| June 19, 2003
Abramson Cancer Center and The Wistar
Institute Sponsor First International Melanoma Research
Skin cancer is focus of Foundation for Melanoma
(Philadelphia, PA) - More
than 300 international experts in cancer research will
attend the first-ever International Melanoma Research
Congress, taking place in Philadelphia, from June 21-24,
2003 (at the Wyndham Franklin Plaza Hotel.) The Congress
is co-sponsored by the Abramson Cancer Center of
the University of Pennsylvania and The Wistar Institute,
and will be hosted by the locally based Foundation for
Melanoma Research. The Congress will highlight the widespread
occurrence of melanoma and bring together diverse experts
in the ever-growing field of melanoma research, including
the clinicians who treat patients, and the researchers
who specialize in the basic sciences of how cancer genes
"Melanoma is an important disease - both in the US
and elsewhere, and it is becoming increasingly more
common" says DuPont Guerry, MD, Congress Co-Chair
and Director of the Melanoma Program at the Abramson
Cancer Center. "Girls and boys born this year have,
respectively, a one in 81 and one in 57 chance of developing
melanoma in their lifetimes."
For 2003, the American Cancer Society estimates that
over 54,000 Americans (2,700 Pennsylvanians) will be
diagnosed with invasive melanoma and 7,600 will die
from the disease.
The Congress' theme is that good research revolutionizes
therapy. Areas of interest to be covered include: effectiveness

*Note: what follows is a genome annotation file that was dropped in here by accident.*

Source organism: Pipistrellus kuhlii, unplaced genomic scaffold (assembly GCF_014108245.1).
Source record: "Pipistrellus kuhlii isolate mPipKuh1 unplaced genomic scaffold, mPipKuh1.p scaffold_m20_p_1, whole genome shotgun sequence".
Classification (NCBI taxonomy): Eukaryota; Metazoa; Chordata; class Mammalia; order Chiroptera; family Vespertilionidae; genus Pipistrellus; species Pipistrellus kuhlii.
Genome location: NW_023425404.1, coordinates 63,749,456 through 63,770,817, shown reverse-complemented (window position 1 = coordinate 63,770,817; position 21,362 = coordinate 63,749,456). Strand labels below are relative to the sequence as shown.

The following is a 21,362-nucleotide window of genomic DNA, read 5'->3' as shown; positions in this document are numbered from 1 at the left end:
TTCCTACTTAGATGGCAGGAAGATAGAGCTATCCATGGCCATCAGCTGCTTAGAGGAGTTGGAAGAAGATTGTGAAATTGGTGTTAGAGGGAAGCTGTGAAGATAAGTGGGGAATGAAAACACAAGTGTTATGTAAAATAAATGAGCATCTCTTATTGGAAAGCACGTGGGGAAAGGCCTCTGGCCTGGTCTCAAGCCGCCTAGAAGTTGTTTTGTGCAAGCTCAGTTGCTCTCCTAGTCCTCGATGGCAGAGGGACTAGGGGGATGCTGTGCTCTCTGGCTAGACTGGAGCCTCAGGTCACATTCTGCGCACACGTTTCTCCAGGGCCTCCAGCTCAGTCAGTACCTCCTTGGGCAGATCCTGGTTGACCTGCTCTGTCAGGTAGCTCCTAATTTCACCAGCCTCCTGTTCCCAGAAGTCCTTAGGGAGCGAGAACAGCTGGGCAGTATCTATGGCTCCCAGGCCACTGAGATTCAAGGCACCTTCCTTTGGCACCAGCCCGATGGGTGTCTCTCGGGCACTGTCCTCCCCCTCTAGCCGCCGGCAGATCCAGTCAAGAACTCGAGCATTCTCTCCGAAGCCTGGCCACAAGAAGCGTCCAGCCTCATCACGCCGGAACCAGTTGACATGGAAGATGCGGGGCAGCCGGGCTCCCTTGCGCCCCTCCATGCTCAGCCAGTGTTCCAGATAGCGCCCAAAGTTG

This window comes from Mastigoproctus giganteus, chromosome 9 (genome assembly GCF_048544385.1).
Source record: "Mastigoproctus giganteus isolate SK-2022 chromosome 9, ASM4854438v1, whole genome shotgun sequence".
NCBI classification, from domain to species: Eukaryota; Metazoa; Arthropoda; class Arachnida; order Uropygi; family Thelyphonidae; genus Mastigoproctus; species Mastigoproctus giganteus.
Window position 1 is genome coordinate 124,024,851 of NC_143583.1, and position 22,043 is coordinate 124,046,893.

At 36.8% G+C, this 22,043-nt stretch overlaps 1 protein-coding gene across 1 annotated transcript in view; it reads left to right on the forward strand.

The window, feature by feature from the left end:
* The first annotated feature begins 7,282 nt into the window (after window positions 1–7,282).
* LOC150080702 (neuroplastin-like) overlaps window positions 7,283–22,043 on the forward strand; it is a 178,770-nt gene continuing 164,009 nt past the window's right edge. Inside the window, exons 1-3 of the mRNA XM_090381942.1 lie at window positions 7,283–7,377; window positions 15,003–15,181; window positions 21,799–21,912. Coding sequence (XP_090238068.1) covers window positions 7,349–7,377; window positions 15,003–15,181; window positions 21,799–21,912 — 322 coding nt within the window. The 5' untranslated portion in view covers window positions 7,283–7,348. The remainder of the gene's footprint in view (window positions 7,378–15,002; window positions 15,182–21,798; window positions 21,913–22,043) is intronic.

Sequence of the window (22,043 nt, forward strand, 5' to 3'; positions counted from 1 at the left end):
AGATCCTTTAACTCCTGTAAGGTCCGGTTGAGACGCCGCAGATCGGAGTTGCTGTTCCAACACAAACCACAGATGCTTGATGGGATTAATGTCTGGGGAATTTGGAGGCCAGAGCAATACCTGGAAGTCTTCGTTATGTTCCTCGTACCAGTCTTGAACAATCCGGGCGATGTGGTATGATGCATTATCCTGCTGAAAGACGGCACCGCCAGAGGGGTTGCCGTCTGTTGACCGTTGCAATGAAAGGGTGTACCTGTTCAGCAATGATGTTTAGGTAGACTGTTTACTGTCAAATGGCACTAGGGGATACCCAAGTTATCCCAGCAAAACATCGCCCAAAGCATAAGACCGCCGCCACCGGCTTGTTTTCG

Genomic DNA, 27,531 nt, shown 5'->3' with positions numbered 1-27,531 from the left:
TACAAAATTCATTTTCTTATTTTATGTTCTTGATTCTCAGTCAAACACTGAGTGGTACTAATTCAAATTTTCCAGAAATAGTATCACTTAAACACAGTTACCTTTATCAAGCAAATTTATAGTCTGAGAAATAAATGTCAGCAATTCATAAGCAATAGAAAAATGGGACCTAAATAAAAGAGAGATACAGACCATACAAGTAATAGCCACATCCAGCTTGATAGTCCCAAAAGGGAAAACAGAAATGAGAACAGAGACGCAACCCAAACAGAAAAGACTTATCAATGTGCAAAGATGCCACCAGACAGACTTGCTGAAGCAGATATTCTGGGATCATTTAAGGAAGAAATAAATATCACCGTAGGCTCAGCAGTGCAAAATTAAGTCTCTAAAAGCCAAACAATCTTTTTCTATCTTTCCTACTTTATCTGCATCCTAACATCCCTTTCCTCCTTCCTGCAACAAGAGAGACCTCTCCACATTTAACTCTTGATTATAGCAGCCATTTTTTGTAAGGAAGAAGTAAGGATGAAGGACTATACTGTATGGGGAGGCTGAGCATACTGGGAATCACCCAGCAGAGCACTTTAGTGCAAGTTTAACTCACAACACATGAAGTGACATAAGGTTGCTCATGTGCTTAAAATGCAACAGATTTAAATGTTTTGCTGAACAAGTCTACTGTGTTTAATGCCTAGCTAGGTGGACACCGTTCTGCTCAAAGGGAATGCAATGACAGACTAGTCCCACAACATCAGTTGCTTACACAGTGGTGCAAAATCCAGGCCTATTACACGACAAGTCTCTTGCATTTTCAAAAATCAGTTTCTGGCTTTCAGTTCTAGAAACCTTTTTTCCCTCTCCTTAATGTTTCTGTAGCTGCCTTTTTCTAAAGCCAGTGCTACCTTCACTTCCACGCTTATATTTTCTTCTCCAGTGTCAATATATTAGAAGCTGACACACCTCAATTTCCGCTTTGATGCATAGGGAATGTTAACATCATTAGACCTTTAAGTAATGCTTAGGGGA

of sunscreen products at preventing skin cancer, predicting
risk of developing melanoma through identification of
high-risk genes and analyzing family history, vaccines
for melanoma and promising new therapies for the disease.
The Congress kicks off at the start of summer, June
21, to illustrate the key role of sun protection in
avoiding melanoma. The timing also offers skin health
experts an opportunity to remind the public that skin
cancer can be prevented through careful following of
sun protection tips.
"Melanoma is one of the few cancers where we know the
most likely environmental cause and how best to prevent
it - through reduced exposure to ultraviolet light,"
says dermatologist Michael Ming, MD, Director of the
Pigmented Lesion Clinic at the University of Pennsylvania
Medical Center. "Skin cancer is largely preventable,
so if you are aware of the risk factors, you can avoid
unnecessary exposure to the harmful ultraviolet light
of the sun."
Melanoma is the most severe form of skin cancer. Upon
diagnosis, it is usually treated by surgical removal
of any tumors or lesions. Early detection is critical
to surviving melanoma.
"Today, we have access to therapies that work well
if the cancer is caught early, but we do not have much
to offer after it is caught late," says Ming. "It is
important for people to be aware of their exposure to
sunlight and to avoid circumstances where they may get
burned or even tanned - too much is not good for your
More information about melanoma and other skin cancers
is available through local resources from the Abramson
More information about the Foundation for Melanoma
Research can be found on their website: www.foundationformelanomaresearch.org,
including the story about Noreen O'Neill, the Philadelphia
woman who founded the Foundation, and who died from
melanoma in 2000.
# # #
The Abramson Cancer Center of the University of
Pennsylvania was founded in 1973 as a center of excellence
in cancer research, patient care, education and outreach.
Today, the Abramson Cancer Center ranks as one of the
nation's best in cancer care, according to US News and
World Report, and is one of the top five in National
Cancer Institute (NCI) funding. It is one of only 39
NCI-designated comprehensive cancer centers in the United
States. Home to one of the largest clinical and research
programs in the world, the Abramson Cancer Center has
275 active cancer researchers and 250 Penn physicians
involved in cancer prevention, diagnosis and treatment.